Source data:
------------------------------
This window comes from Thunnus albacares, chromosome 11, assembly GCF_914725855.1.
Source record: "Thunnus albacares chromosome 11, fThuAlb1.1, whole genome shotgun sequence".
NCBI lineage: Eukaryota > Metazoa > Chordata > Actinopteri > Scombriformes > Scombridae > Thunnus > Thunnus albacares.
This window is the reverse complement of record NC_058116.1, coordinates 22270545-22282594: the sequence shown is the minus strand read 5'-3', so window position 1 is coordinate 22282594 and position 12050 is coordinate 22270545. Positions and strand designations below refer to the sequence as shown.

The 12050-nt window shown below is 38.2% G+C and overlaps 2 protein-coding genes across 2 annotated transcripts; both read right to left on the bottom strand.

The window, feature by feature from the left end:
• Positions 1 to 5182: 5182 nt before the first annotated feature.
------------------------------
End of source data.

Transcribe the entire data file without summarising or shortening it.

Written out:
This window comes from Thunnus albacares, chromosome 11, assembly GCF_914725855.1.
Source record: "Thunnus albacares chromosome 11, fThuAlb1.1, whole genome shotgun sequence".
NCBI lineage: Eukaryota > Metazoa > Chordata > Actinopteri > Scombriformes > Scombridae > Thunnus > Thunnus albacares.
This window is the reverse complement of record NC_058116.1, coordinates 22270545-22282594: the sequence shown is the minus strand read 5'-3', so window position 1 is coordinate 22282594 and position 12050 is coordinate 22270545. Positions and strand designations below refer to the sequence as shown.

The 12050-nt window shown below is 38.2% G+C and overlaps 2 protein-coding genes across 2 annotated transcripts; both read right to left on the bottom strand.

The window, feature by feature from the left end:
• Positions 1 to 5182: 5182 nt before the first annotated feature.